A future project that could yield huge benefits to our historical knowledge of Red Hill is to perform systematic shovel test pits, something that has not been done yet on the grounds. Exploratory archaeology has the potential to turn up all sorts of unexpected information and could result in a huge gain in our understanding of the site.
Depending on the funding we could attain, this project might be undertaken in stages or as a whole attempt. It will require manpower and careful cataloging, making it an ambitious but very worthy goal.
By the 1790s, whiskey production in the U.S. had soared. An 1810 census recorded more than 3,600 distilleries operating in Virginia alone. A year before George Washington began distilling whiskey at Mount Vernon, Patrick Henry obtained a license to operate three stills at Red Hill, which his wife continued to run after his death. Producing around 2,000 gallons a year, Henry sold his rye whiskey to taverns and stores, as well as to nearby farms and plantations. In distilling whiskey at Red Hill, Henry, who rarely drank anything harder than water, was diversifying his means of income and not relying solely on tobacco.
Rebuilding the 30-gallon still that was listed in Patrick Henry’s 1799 inventory will give visitors a better understanding of Red Hill as a working, self-sustaining plantation, and the skills required of his slaves and hired workers to produce the whiskey.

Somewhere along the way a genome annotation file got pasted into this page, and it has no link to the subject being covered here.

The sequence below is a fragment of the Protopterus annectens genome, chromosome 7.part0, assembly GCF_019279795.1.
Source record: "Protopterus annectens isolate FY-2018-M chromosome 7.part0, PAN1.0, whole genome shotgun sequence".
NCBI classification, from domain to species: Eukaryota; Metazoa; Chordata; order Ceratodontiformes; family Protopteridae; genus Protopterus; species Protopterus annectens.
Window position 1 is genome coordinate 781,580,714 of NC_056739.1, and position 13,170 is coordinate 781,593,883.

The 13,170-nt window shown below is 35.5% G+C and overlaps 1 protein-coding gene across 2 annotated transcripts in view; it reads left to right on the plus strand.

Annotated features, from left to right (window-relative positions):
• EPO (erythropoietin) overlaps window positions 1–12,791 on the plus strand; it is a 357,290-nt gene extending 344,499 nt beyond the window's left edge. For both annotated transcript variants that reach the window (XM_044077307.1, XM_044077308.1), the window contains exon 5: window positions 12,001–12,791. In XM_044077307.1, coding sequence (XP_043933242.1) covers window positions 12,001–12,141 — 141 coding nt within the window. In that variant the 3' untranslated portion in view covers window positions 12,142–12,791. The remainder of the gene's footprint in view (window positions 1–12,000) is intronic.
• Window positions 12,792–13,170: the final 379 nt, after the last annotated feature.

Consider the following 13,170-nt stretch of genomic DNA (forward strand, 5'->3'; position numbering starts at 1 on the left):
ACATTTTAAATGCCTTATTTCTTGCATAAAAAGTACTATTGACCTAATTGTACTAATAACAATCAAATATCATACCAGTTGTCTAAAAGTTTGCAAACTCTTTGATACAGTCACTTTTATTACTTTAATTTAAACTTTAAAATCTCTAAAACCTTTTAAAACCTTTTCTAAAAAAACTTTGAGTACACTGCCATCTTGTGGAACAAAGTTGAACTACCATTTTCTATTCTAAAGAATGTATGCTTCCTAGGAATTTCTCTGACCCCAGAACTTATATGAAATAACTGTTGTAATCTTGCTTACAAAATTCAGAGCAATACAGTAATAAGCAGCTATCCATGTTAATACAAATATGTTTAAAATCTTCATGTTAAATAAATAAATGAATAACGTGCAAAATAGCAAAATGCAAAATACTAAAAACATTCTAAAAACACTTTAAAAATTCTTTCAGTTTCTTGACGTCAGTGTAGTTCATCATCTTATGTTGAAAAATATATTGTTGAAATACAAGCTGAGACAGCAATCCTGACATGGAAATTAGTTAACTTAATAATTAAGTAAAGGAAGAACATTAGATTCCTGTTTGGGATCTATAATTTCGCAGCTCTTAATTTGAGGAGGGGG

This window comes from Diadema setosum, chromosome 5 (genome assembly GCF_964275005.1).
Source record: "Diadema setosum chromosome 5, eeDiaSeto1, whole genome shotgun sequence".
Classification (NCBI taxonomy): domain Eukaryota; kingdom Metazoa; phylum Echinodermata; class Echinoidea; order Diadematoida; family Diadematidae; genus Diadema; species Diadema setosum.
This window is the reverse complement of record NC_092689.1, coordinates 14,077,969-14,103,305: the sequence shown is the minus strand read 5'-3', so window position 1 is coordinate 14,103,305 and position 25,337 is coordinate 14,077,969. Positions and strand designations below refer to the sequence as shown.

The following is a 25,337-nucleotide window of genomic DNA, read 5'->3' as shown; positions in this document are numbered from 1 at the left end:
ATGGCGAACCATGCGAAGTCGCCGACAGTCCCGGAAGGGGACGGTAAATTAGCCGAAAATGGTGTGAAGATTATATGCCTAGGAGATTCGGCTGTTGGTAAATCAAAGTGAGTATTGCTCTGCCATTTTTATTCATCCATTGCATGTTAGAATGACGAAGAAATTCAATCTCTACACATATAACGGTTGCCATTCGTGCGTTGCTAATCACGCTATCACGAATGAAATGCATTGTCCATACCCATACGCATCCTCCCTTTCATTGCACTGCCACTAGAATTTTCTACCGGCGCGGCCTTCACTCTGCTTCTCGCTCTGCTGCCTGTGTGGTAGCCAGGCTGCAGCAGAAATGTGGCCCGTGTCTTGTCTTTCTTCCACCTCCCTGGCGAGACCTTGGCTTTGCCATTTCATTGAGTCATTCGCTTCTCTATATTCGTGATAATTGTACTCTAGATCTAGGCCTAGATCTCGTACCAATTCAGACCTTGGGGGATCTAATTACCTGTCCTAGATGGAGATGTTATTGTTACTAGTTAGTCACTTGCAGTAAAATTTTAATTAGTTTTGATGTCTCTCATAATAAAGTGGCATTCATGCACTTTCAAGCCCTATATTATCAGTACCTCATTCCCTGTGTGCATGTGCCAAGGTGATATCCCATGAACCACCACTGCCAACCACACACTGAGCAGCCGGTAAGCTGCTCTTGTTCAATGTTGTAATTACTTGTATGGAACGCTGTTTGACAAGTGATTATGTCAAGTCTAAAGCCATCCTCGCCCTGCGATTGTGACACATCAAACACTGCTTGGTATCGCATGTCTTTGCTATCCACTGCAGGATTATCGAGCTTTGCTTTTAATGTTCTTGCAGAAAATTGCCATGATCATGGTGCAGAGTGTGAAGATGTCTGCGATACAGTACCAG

Once the still is built, Red Hill hopes to be part of the American Whiskey Trail and could serve as a half-way point between guests visiting distilleries from Kentucky to Mount Vernon. It is an interesting historical challenge to reconstruct and would be a memorable addition to the grounds for visitors. All we need is a patriotic lover of home brew to take an interest in the project and offer the funding to get started!
Trail Expansion & River Access
One of the most delightful aspects of a visit to Red Hill is the ability to experience the terrain as Henry did. The grounds surrounding the house, which are beautiful themselves, only represent a small portion of the lands Henry owned. Trails into the woods and along the river provide guests with access to the natural beauty of the area, and we are always seeking to expand them.